Wednesday, 06 July 2022

Bookshop finds rare photos of Scott’s polar expedition

Bookshop finds rare photos of Scott’s polar expedition

A BOOK shop in Henley has discovered three original photographs taken during the famous British Antarctic Expedition more than a century ago.

Jonkers Rare Books in Hart Street bought the pictures, which had belonged to an American

They were taken by Herbert Ponting during the Terra Nova Expedition led by Captain Robert Scott, which took place between 1910 and 1913.

He and four companions attained the South Pole on January 17, 1912, where they found that a Norwegian team led by Roald Amundsen had preceded them by 34 days. Scott’s party died on the return journey from the pole.

Many members of the large expedition team also died of hypothermia, including Mr Ponting.

Christiaan Jonkers, who owns the shop with his wife Sam, deals in material related to the polar

He is now selling the photos at prices ranging from £9,500 to £25,000. Tom Ayling, the shop’s travel specialist, said: “We are very interested in the polar expedition and particularly Antarctica, especially the ‘golden age’ from Scott’s first expedition in 1901 to 1913 when he tragically died.

“We have lots and lots of customers interested in that period and we’re helping a number of people build the most extraordinary collections.

“Ponting photographs are always things we are looking out for as there’s a great demand for them.” The first photograph, called Summertime, The Opening-Up Of The Ice, measures 580mm by 740mm and features a group of penguins surrounded by ice. It is priced at £25,000.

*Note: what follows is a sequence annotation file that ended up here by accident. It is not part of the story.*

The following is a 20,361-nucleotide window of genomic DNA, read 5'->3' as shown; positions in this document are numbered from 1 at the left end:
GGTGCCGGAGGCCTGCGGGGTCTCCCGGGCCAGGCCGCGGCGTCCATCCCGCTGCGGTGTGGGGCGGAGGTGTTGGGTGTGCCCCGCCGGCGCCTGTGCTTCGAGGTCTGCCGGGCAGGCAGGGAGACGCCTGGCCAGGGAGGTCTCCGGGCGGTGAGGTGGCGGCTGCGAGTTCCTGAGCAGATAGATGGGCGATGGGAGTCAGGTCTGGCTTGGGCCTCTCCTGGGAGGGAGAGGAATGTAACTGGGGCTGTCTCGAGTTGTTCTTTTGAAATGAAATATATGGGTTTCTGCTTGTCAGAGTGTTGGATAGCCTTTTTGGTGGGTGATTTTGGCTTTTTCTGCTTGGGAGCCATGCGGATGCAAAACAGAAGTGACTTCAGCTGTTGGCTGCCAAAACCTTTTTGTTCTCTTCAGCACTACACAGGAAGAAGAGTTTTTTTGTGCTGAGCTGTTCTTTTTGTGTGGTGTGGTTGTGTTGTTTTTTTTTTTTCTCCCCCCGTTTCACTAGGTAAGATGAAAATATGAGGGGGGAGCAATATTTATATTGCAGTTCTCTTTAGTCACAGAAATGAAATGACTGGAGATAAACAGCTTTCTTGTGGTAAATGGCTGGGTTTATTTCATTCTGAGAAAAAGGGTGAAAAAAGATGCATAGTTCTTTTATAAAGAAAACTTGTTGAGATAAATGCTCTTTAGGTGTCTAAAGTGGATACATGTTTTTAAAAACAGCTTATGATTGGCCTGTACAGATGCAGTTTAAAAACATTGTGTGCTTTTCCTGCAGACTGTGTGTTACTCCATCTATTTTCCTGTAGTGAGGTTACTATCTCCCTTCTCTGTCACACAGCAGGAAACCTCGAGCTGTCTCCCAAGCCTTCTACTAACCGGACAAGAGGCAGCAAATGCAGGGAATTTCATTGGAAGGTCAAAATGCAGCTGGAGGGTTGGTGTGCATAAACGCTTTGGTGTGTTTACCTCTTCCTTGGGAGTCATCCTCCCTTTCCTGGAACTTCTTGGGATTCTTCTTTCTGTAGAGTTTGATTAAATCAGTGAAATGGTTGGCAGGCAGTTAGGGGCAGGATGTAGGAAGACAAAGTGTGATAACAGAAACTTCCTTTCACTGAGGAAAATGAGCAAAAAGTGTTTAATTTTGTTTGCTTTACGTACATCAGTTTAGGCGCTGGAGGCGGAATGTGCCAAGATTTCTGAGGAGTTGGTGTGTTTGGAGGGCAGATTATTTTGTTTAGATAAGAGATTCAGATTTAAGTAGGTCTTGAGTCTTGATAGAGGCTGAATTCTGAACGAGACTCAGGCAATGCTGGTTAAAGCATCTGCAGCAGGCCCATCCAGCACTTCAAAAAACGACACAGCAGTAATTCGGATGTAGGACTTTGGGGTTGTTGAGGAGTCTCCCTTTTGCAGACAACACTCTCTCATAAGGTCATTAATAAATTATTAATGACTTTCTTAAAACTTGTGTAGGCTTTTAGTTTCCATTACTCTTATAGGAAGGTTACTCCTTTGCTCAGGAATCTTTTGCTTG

The second image, called The Southern Party, is 405mm by 595mm and shows the group of people taking part in the expedition before they headed for the Great Ice Barrier to create depots of provisions for the polar party the following year. It is also priced at £25,000.

The third photo, called The Terra Nova at the Ice Foot, Cape Evans, is 710mm by 525mm and shows the Terra Nova ship by an iceberg. It costs £9,500.

The photographs were developed in a specially constructed darkroom on Antarctica and were first exhibited at the Fine Art Society as large-scale carbon prints in 1913.

Mr Ayling added: “What is notable about these photos is the exceptional condition they are in.

“The carbon process enables one to print on a large scale but the resulting prints are inherently susceptible to chipping and fading over time.

“Examples as well preserved as these are very seldom encountered nowadays. They still have the integrity to them.”

Incidentally, when news of Capt Scott’s death reached England, there was mourning in Henley, where his mother lived and he had often visited.

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